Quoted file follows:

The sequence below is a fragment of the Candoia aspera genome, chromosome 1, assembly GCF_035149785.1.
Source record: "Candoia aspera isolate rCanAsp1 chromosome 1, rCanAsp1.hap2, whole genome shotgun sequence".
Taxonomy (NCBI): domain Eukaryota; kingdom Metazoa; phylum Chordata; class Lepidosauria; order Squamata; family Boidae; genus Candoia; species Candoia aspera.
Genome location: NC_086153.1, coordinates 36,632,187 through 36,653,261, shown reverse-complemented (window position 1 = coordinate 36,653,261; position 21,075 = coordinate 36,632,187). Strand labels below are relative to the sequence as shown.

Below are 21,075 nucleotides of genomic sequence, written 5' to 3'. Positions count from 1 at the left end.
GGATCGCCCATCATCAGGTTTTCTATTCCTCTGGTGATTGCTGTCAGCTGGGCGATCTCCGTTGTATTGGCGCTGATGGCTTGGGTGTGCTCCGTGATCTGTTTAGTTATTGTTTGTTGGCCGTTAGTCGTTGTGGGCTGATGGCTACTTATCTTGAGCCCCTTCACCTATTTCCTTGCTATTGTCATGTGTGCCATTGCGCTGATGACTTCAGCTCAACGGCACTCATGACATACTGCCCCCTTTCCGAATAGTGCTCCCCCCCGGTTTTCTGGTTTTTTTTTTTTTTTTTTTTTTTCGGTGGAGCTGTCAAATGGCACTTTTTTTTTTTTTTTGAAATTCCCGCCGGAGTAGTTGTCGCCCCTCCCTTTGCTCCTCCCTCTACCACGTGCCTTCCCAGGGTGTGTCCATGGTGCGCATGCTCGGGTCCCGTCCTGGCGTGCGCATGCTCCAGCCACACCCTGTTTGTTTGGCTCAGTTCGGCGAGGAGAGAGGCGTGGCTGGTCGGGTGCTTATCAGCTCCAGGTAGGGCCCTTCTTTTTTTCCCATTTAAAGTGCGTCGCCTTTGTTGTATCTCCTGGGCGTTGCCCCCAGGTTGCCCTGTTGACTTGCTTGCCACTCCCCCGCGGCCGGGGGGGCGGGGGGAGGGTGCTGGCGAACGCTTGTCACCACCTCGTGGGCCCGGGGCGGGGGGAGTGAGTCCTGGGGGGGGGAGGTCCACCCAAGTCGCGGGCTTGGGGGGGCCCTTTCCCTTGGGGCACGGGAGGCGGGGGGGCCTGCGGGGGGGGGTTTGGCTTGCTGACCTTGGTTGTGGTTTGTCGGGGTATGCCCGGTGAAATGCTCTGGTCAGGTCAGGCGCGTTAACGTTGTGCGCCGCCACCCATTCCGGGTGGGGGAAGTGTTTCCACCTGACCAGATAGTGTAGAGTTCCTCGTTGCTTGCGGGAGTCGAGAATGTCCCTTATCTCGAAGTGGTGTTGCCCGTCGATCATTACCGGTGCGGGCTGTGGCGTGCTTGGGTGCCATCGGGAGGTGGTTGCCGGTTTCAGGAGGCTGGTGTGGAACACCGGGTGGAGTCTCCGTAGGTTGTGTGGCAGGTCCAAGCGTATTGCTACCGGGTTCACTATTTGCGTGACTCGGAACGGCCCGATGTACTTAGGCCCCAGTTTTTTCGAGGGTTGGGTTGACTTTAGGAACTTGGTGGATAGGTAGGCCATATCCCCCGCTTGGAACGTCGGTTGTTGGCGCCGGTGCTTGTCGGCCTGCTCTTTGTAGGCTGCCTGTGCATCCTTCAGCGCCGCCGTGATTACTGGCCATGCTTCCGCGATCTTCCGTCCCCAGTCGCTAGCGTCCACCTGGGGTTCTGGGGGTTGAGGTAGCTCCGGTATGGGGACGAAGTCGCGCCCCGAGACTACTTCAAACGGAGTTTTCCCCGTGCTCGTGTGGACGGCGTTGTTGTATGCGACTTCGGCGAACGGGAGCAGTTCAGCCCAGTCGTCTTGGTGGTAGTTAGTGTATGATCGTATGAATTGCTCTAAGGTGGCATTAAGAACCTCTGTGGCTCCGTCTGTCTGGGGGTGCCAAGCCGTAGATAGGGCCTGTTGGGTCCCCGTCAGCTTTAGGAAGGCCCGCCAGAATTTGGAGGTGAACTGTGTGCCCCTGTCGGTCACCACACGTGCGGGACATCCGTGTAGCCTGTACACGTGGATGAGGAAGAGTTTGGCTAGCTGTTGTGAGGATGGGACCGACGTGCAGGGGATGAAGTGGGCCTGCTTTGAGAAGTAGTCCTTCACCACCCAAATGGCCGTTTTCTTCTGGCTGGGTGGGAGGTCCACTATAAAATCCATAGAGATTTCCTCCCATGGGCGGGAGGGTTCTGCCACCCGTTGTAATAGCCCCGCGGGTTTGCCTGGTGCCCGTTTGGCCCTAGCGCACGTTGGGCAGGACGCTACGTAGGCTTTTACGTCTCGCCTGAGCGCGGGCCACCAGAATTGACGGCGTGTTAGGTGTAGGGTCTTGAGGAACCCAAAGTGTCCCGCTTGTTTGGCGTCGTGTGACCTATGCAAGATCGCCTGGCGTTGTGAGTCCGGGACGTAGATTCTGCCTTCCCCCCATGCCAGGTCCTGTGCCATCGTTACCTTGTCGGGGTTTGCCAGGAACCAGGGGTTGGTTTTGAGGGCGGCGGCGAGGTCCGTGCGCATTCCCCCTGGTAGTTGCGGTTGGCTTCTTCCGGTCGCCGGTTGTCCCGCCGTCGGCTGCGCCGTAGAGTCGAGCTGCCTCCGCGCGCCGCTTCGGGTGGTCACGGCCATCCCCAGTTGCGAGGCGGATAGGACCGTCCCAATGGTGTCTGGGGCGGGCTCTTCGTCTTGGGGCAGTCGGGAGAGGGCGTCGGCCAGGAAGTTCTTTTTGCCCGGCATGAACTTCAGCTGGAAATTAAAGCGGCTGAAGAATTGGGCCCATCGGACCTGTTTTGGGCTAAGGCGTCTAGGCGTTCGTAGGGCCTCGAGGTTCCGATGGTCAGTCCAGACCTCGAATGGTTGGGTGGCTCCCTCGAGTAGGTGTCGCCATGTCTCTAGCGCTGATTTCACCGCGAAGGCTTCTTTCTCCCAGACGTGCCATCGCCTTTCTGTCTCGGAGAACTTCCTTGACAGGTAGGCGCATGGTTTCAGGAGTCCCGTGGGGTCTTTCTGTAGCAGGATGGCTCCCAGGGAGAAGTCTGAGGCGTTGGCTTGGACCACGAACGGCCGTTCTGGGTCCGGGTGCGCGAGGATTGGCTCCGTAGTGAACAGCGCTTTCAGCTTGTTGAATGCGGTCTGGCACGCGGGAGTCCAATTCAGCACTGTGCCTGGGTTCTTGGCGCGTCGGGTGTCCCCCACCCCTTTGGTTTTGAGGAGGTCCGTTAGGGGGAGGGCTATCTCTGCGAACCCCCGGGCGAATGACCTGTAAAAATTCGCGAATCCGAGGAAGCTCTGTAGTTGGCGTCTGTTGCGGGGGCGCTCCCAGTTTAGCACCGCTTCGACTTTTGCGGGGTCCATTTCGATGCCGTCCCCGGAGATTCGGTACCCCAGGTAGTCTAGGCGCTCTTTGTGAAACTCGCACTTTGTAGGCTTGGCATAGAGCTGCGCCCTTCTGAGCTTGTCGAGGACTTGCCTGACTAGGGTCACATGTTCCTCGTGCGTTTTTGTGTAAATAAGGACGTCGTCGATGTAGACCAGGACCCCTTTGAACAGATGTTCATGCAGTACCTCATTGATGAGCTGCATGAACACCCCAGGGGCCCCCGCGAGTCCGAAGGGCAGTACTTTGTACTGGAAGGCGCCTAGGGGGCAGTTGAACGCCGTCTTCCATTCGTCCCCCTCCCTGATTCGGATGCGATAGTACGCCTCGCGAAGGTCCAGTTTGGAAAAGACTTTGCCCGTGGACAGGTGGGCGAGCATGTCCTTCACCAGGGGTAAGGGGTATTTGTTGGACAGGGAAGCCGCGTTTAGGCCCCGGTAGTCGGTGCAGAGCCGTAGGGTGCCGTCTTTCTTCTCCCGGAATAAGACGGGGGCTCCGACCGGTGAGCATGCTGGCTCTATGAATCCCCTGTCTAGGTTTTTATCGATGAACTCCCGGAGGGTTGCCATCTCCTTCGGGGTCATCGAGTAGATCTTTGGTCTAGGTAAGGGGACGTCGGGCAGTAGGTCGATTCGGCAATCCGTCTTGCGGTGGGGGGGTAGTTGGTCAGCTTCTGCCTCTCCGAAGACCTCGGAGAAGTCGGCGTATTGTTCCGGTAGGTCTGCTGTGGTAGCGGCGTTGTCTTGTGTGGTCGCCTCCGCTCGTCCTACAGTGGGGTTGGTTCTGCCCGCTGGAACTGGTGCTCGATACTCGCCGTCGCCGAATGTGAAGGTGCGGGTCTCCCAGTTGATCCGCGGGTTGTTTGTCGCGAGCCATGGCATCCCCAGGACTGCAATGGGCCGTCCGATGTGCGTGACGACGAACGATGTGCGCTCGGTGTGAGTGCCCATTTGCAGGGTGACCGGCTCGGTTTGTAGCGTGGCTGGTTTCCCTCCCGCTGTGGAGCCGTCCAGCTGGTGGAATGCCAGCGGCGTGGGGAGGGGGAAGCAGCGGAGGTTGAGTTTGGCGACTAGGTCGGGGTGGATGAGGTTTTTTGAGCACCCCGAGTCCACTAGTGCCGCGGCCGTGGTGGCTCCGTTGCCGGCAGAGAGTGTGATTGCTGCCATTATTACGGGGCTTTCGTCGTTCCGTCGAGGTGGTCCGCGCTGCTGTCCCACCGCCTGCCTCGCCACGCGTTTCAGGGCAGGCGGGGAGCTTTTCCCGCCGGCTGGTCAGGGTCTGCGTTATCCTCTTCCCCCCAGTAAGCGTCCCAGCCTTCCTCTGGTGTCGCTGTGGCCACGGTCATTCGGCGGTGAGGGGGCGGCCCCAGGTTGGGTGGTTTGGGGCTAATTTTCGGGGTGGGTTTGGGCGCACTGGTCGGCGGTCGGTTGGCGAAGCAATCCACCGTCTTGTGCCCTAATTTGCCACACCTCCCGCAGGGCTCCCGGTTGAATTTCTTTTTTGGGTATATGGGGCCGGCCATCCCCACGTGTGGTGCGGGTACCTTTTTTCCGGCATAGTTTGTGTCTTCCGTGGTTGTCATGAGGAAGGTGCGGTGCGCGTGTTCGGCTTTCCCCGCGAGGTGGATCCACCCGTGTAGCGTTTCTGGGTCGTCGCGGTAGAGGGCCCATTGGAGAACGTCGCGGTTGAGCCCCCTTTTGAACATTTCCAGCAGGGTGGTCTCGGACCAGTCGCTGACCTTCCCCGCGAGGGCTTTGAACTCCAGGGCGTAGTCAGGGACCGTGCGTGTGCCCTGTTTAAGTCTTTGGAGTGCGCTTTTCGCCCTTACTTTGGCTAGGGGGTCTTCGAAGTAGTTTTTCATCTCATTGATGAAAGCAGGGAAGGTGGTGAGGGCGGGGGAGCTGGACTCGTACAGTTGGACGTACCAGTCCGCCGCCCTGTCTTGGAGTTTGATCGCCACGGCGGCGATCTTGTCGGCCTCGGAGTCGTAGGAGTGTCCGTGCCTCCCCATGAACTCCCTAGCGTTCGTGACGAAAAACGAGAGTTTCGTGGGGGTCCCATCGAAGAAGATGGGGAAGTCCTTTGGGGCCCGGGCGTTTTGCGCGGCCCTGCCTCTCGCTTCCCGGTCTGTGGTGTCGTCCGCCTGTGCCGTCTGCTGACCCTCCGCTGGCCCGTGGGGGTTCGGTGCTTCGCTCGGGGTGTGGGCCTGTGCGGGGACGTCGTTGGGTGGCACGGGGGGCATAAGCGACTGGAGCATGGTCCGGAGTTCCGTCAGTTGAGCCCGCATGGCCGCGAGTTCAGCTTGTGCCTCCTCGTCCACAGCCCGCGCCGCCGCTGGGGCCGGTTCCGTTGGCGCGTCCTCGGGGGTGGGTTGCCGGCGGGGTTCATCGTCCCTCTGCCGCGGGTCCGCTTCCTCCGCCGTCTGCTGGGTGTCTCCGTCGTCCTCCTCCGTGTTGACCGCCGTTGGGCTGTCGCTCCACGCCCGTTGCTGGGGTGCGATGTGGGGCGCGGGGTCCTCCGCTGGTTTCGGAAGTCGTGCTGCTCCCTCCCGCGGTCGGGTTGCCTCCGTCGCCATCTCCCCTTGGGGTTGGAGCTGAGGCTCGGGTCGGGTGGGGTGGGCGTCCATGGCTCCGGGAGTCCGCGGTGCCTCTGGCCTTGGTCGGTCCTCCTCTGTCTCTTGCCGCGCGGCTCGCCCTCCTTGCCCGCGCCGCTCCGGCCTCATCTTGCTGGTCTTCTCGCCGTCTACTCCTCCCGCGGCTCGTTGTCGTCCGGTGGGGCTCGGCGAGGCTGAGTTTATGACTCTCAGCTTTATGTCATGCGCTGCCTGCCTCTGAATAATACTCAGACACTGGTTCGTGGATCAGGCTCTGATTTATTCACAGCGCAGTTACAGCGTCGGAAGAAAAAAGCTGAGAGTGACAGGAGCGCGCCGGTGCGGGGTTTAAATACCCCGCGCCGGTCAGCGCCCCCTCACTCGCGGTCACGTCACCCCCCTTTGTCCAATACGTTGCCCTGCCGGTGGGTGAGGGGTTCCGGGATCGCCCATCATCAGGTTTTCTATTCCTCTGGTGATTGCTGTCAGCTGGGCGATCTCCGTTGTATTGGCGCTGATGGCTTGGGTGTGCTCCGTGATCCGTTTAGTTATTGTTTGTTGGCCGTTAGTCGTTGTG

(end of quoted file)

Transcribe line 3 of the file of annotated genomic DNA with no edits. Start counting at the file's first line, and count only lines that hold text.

Taxonomy (NCBI): domain Eukaryota; kingdom Metazoa; phylum Chordata; class Lepidosauria; order Squamata; family Boidae; genus Candoia; species Candoia aspera.